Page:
In the death and resurrection of Christ Satan has been completely defeated and in the will of God the day will arrive when his malign influence will be no more — and he himself banished in the lake of fire for ever. Thus the unrest and disorder has been traced to its source, dealt with in perfect accord with the righteousness of God — and the believer in Christ is free to enjoy, even in this scene of tumult, "the peace of God, which passeth all understanding" (Philippians 4:7).
In Isaiah 9 one of the Names given prophetically to our Lord is "Prince of Peace" — a word indicating His right to supremacy in that realm of tranquillity. Several passages in the New Testament confirm that true peace can be enjoyed only as Christ has this supreme place in the believer's heart and life. In Acts 10 Peter, in the house of Cornelius, was found "preaching peace by Jesus Christ," and the Holy Spirit adds the immensely important parenthesis — "He is Lord of all." Again in 2 Thessalonians 3:16 we read, "Now the Lord of peace Himself give you peace always by all means" — the dispensing of peace is ever in His blessed hands. Colossians 3:15 enjoins us to "let the peace of God (of Christ, New Trans.) rule in your hearts" — affections thus brought into the practical gain of the dominion of peace. Paul in writing to the Philippians in Phil. 4 (already referred to) tells the believers that if their hearts and thoughts are subject to the guarding of Christ Jesus, and the truths contained in his ministry are the subject engaging their minds, then the God of Peace will Himself be with them. Precious possession in this present scene of unrest!
Divine Persons all have their part in this matter of peace as the portion of the believer in Christ.
"Now the God of peace, that brought again from the dead our Lord Jesus" — the past.
"Make you perfect in every good work to do His will" (Hebrews 13:20-21) — the present.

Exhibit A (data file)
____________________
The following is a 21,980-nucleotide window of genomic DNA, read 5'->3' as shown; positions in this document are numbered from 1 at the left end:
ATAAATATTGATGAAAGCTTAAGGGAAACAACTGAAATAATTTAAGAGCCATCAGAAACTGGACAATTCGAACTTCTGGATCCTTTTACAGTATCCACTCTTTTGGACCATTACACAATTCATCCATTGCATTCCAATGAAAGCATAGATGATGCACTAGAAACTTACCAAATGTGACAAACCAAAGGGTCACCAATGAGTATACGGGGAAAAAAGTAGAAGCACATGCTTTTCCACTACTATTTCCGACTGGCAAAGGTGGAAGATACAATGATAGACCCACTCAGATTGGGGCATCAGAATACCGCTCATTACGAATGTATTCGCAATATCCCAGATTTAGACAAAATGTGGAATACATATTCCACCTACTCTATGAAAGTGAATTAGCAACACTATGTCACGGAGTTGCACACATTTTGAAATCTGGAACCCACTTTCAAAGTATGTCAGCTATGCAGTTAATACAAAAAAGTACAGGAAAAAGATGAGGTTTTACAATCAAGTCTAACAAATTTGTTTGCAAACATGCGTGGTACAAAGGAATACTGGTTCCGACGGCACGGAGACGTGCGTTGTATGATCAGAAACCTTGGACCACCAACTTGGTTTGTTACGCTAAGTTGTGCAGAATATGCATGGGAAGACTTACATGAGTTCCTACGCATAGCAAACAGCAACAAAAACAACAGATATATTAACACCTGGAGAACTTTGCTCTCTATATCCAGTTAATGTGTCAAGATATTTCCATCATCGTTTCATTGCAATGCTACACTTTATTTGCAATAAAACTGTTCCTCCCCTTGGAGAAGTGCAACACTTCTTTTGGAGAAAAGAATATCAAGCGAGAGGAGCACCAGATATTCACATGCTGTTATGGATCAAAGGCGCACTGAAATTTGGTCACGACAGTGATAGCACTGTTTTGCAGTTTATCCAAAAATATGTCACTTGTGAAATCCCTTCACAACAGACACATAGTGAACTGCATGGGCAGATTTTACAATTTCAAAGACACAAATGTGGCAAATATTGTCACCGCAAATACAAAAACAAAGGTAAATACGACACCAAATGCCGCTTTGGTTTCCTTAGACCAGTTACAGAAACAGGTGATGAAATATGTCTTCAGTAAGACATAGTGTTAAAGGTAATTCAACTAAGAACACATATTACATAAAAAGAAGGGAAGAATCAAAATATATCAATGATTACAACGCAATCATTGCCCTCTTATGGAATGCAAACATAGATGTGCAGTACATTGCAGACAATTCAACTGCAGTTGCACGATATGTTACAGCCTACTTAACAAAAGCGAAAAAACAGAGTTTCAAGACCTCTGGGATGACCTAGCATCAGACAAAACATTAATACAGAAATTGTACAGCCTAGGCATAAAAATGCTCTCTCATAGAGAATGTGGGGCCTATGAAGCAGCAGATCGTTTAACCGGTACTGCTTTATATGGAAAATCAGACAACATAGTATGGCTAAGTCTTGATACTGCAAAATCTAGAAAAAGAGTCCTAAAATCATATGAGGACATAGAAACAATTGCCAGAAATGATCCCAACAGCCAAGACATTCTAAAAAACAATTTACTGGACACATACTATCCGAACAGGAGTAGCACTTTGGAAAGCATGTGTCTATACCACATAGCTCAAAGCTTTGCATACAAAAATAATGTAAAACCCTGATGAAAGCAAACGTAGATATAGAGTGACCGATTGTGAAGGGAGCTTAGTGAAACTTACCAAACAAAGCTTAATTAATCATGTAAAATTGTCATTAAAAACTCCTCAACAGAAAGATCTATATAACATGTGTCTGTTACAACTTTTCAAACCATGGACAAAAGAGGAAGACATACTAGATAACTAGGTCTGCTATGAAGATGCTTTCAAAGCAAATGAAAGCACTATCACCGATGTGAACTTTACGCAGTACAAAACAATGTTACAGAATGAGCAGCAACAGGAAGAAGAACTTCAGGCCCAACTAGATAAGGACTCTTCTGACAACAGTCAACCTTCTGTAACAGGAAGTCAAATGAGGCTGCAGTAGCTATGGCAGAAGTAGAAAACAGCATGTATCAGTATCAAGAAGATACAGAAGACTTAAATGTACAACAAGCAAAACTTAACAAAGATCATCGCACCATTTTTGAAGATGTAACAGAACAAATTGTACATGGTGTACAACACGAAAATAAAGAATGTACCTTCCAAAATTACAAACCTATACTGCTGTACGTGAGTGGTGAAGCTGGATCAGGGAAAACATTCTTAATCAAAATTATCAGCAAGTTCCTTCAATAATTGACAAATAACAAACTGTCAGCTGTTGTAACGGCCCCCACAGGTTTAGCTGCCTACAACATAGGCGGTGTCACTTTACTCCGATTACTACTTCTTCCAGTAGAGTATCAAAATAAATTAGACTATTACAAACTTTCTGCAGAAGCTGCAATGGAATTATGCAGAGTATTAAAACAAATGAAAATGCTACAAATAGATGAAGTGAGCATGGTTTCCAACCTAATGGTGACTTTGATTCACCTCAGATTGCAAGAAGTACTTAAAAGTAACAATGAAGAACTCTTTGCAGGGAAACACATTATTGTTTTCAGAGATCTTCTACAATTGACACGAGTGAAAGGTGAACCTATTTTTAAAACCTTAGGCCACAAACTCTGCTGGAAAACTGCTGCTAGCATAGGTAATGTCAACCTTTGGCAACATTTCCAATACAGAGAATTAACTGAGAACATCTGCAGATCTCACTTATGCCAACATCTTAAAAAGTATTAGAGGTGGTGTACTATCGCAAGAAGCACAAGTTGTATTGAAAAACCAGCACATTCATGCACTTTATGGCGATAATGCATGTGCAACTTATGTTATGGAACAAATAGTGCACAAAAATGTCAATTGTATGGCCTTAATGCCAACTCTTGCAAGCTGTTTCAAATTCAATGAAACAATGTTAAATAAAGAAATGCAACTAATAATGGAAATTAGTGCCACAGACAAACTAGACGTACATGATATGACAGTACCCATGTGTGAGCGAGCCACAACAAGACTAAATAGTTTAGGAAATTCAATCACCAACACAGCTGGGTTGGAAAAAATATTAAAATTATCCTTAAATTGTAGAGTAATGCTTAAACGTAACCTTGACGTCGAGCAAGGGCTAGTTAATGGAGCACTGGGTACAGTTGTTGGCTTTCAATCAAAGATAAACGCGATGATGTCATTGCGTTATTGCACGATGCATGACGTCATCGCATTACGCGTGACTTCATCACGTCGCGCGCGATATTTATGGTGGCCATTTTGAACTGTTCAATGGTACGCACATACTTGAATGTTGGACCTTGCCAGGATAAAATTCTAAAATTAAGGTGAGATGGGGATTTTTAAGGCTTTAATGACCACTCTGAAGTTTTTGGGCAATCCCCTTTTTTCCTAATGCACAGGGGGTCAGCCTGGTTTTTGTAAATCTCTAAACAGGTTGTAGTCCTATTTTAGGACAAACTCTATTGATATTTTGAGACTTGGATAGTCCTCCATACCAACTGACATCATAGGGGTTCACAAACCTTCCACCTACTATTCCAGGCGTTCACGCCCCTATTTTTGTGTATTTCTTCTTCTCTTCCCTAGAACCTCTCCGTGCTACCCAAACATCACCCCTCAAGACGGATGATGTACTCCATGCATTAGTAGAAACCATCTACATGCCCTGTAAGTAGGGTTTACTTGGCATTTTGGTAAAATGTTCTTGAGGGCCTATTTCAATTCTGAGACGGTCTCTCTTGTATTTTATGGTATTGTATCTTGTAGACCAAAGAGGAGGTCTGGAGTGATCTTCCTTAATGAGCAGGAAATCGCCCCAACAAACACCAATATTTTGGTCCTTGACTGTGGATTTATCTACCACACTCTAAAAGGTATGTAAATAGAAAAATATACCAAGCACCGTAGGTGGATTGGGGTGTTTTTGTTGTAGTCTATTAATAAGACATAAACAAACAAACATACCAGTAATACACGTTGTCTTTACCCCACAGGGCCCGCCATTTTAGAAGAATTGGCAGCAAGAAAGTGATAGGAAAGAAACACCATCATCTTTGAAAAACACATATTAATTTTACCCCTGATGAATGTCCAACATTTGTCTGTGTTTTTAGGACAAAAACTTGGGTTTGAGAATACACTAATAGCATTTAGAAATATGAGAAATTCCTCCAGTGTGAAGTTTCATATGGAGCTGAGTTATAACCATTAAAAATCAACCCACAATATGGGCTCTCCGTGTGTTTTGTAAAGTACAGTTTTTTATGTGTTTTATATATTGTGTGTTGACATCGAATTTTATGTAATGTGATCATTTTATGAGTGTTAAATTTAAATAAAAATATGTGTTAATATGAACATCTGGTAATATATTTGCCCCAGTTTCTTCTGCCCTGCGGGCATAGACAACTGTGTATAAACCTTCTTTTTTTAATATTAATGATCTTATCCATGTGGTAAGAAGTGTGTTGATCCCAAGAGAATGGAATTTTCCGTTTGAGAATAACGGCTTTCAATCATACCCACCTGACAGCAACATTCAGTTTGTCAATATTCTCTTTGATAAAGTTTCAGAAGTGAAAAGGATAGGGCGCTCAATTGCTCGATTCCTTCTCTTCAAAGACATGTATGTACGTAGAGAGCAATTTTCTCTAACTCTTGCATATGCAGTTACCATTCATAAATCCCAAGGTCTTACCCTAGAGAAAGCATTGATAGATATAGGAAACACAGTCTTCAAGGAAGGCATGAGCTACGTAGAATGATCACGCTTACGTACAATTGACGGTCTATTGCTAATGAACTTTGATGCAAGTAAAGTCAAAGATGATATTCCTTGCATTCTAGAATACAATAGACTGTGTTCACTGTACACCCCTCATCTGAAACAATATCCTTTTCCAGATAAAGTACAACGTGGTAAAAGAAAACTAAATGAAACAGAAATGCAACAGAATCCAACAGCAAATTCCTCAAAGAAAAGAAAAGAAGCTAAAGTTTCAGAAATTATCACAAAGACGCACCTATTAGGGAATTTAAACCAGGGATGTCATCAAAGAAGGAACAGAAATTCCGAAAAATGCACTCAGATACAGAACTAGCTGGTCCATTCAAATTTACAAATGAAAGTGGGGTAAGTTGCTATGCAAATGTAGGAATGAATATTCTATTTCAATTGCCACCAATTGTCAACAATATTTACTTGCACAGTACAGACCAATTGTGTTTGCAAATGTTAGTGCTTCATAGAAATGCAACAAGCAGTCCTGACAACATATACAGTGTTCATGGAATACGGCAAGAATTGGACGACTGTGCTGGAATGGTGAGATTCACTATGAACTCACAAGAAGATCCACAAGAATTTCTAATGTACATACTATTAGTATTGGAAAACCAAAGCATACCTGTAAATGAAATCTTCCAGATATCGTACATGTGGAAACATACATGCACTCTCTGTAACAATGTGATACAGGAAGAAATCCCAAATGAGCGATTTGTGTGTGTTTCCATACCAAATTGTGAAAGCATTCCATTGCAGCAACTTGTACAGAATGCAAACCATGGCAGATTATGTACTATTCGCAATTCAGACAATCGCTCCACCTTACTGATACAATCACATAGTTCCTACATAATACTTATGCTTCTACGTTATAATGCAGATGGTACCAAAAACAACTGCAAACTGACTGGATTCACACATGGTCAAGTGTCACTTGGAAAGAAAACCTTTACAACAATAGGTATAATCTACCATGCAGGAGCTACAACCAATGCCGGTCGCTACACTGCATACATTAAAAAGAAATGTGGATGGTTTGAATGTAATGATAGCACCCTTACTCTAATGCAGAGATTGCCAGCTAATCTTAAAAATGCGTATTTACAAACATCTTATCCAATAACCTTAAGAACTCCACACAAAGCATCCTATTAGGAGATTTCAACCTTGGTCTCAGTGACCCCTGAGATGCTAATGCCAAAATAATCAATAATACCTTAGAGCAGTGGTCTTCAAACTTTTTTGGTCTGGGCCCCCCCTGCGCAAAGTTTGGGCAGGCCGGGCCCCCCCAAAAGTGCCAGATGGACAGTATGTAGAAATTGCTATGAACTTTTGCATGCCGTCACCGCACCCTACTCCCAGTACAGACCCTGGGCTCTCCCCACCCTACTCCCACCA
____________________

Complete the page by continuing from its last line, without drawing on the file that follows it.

"And the very God of peace sanctify you wholly … your whole spirit and soul and body be preserved blameless unto the coming of our Lord Jesus Christ" (1 Thessalonians 5:23) — the present.
"And the God of peace shall bruise Satan shortly under your feet" (Romans 16:20) — the future.
What precious content there is in this last reference — in Romans 3, the feet of those who knew not the way of peace were marked by violence; now through the precious "gospel of peace" they are of such moral worth and dignity that God can use them for the "complete crushing" (the true meaning of the word) of he who introduced violence and murder into this world. The perfection of beauty is seen in Christ as publishing peace (Isaiah 52:7; Nahum 1:15); that same beauty is seen in measure in the movements of believers who delight, as sent of the Lord, to preach the gospel of peace in a sin disturbed world (Romans 10).
In Galatians 5 part of the fruit of the Spirit is "peace," and in Romans 8 we read "the mind of the Spirit life and peace" (New Trans.). The subject is inexhaustible! Of our blessed Lord we read-
1. "He made peace." All that brought in confusion dealt with at Calvary.
2. "He is our peace." The man who sought his own glory gone from our gaze.
3. He gives us His own peace. The tranquil spirit in which He ever moved in devotion to the will of His Father.
Divine love in all its sweetness and power is behind all. Every attribute of God is subservient to His love. That love can be our present joy as we retire in thought and desire from the disorder of man's world and find our rest, as John did, in the eternal bosom of the Saviour's love. As reclining there we reach the very heart of the God of Peace Himself, for as in the bosom of Christ we find our portion in the love of One whose own home is and ever was the Father's bosom (John 17:24).
In the enjoyment of this unruffled calm may we seek to obey the apostle's command of love, "Be in peace among yourselves," eschewing the disturbing influences of the world around us and seeking the help of the Lord that we might "follow righteousness, faith, love, peace, with those that call upon the Lord out of a pure heart, (2 Timothy 2:22).
Oh! the peace for ever flowing,
From God's thought of His own Son,
Oh! the peace of simply knowing,
On the cross that all was done.
All taint of sin shall be removed,
All evil done away;
And we shall dwell with God's beloved,
Through God's eternal day.